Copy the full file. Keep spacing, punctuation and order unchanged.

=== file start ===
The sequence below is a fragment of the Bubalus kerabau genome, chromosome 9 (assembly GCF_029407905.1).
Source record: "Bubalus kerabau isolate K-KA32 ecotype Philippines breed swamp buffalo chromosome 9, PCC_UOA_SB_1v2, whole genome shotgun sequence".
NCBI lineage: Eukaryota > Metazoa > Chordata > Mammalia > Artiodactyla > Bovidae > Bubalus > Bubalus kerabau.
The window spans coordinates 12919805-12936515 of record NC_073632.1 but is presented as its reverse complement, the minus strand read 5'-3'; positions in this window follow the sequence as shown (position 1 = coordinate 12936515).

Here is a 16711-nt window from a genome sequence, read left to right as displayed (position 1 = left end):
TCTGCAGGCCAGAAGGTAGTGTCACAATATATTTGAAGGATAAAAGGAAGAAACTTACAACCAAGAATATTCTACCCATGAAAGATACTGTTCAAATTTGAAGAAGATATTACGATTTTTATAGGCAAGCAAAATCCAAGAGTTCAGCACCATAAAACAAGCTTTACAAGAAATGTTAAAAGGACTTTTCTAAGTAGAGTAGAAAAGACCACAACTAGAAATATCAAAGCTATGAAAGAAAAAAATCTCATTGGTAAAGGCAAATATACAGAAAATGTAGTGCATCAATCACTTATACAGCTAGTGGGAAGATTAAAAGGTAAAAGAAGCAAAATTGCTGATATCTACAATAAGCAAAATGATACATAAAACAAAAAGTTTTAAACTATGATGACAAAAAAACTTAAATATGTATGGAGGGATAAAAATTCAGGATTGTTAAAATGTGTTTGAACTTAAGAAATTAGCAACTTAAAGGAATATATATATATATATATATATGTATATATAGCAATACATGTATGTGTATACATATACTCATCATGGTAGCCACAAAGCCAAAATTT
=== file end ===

The sequence below is a fragment of the Bubalus kerabau genome, chromosome 9 (assembly GCF_029407905.1).
Source record: "Bubalus kerabau isolate K-KA32 ecotype Philippines breed swamp buffalo chromosome 9, PCC_UOA_SB_1v2, whole genome shotgun sequence".
NCBI lineage: Eukaryota > Metazoa > Chordata > Mammalia > Artiodactyla > Bovidae > Bubalus > Bubalus kerabau.
The window spans coordinates 12919805-12936515 of record NC_073632.1 but is presented as its reverse complement, the minus strand read 5'-3'; positions in this window follow the sequence as shown (position 1 = coordinate 12936515).

Here is a 16711-nt window from a genome sequence, read left to right as displayed (position 1 = left end):
TCTGCAGGCCAGAAGGTAGTGTCACAATATATTTGAAGGATAAAAGGAAGAAACTTACAACCAAGAATATTCTACCCATGAAAGATACTGTTCAAATTTGAAGAAGATATTACGATTTTTATAGGCAAGCAAAATCCAAGAGTTCAGCACCATAAAACAAGCTTTACAAGAAATGTTAAAAGGACTTTTCTAAGTAGAGTAGAAAAGACCACAACTAGAAATATCAAAGCTATGAAAGAAAAAAATCTCATTGGTAAAGGCAAATATACAGAAAATGTAGTGCATCAATCACTTATACAGCTAGTGGGAAGATTAAAAGGTAAAAGAAGCAAAATTGCTGATATCTACAATAAGCAAAATGATACATAAAACAAAAAGTTTTAAACTATGATGACAAAAAAACTTAAATATGTATGGAGGGATAAAAATTCAGGATTGTTAAAATGTGTTTGAACTTAAGAAATTAGCAACTTAAAGGAATATATATATATATATATATATGTATATATAGCAATACATGTATGTGTATACATATACTCATCATGGTAGCCACAAAGCCAAAATTT